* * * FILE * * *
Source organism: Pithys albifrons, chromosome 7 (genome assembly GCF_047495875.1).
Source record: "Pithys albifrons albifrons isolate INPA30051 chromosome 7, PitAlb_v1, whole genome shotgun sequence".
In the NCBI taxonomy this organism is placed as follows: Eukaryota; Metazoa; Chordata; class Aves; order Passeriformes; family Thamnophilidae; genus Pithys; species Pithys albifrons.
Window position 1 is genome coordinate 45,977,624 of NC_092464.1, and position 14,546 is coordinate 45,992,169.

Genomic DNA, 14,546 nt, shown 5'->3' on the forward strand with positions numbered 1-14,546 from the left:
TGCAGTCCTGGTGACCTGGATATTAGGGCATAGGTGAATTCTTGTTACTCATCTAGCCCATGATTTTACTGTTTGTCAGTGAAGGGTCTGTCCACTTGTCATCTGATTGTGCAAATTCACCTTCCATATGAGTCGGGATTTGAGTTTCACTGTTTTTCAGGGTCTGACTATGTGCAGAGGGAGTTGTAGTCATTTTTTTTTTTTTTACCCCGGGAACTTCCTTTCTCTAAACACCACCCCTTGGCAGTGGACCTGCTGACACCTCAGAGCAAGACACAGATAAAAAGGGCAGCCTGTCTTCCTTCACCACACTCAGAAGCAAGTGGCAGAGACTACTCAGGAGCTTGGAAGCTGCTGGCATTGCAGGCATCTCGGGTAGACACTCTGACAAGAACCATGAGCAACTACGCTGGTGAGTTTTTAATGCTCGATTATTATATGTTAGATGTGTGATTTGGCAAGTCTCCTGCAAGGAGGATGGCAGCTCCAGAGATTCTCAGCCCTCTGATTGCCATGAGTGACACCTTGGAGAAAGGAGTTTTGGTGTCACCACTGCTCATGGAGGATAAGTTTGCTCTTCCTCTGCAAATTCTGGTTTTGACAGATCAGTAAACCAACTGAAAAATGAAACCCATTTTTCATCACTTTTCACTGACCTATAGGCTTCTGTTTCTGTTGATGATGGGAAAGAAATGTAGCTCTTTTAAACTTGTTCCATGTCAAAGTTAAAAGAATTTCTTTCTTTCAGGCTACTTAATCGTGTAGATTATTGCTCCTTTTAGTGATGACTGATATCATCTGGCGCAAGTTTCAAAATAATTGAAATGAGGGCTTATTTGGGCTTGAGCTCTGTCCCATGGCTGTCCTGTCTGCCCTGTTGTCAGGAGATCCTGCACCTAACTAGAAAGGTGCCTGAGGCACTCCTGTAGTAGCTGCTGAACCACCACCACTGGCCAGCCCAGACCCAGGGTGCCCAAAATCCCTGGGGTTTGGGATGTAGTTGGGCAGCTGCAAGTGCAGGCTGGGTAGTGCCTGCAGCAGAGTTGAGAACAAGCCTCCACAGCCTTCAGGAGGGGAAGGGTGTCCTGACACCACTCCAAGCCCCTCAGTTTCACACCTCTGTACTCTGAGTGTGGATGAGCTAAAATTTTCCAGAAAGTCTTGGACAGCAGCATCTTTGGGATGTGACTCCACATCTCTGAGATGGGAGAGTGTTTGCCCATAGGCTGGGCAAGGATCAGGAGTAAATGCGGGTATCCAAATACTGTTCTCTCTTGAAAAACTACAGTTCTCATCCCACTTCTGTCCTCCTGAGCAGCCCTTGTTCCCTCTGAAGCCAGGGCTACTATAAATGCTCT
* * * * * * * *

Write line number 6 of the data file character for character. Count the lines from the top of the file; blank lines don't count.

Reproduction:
TGCAGTCCTGGTGACCTGGATATTAGGGCATAGGTGAATTCTTGTTACTCATCTAGCCCATGATTTTACTGTTTGTCAGTGAAGGGTCTGTCCACTTGTCATCTGATTGTGCAAATTCACCTTCCATATGAGTCGGGATTTGAGTTTCACTGTTTTTCAGGGTCTGACTATGTGCAGAGGGAGTTGTAGTCATTTTTTTTTTTTTTACCCCGGGAACTTCCTTTCTCTAAACACCACCCCTTGGCAGTGGACCTGCTGACACCTCAGAGCAAGACACAGATAAAAAGGGCAGCCTGTCTTCCTTCACCACACTCAGAAGCAAGTGGCAGAGACTACTCAGGAGCTTGGAAGCTGCTGGCATTGCAGGCATCTCGGGTAGACACTCTGACAAGAACCATGAGCAACTACGCTGGTGAGTTTTTAATGCTCGATTATTATATGTTAGATGTGTGATTTGGCAAGTCTCCTGCAAGGAGGATGGCAGCTCCAGAGATTCTCAGCCCTCTGATTGCCATGAGTGACACCTTGGAGAAAGGAGTTTTGGTGTCACCACTGCTCATGGAGGATAAGTTTGCTCTTCCTCTGCAAATTCTGGTTTTGACAGATCAGTAAACCAACTGAAAAATGAAACCCATTTTTCATCACTTTTCACTGACCTATAGGCTTCTGTTTCTGTTGATGATGGGAAAGAAATGTAGCTCTTTTAAACTTGTTCCATGTCAAAGTTAAAAGAATTTCTTTCTTTCAGGCTACTTAATCGTGTAGATTATTGCTCCTTTTAGTGATGACTGATATCATCTGGCGCAAGTTTCAAAATAATTGAAATGAGGGCTTATTTGGGCTTGAGCTCTGTCCCATGGCTGTCCTGTCTGCCCTGTTGTCAGGAGATCCTGCACCTAACTAGAAAGGTGCCTGAGGCACTCCTGTAGTAGCTGCTGAACCACCACCACTGGCCAGCCCAGACCCAGGGTGCCCAAAATCCCTGGGGTTTGGGATGTAGTTGGGCAGCTGCAAGTGCAGGCTGGGTAGTGCCTGCAGCAGAGTTGAGAACAAGCCTCCACAGCCTTCAGGAGGGGAAGGGTGTCCTGACACCACTCCAAGCCCCTCAGTTTCACACCTCTGTACTCTGAGTGTGGATGAGCTAAAATTTTCCAGAAAGTCTTGGACAGCAGCATCTTTGGGATGTGACTCCACATCTCTGAGATGGGAGAGTGTTTGCCCATAGGCTGGGCAAGGATCAGGAGTAAATGCGGGTATCCAAATACTGTTCTCTCTTGAAAAACTACAGTTCTCATCCCACTTCTGTCCTCCTGAGCAGCCCTTGTTCCCTCTGAAGCCAGGGCTACTATAAATGCTCT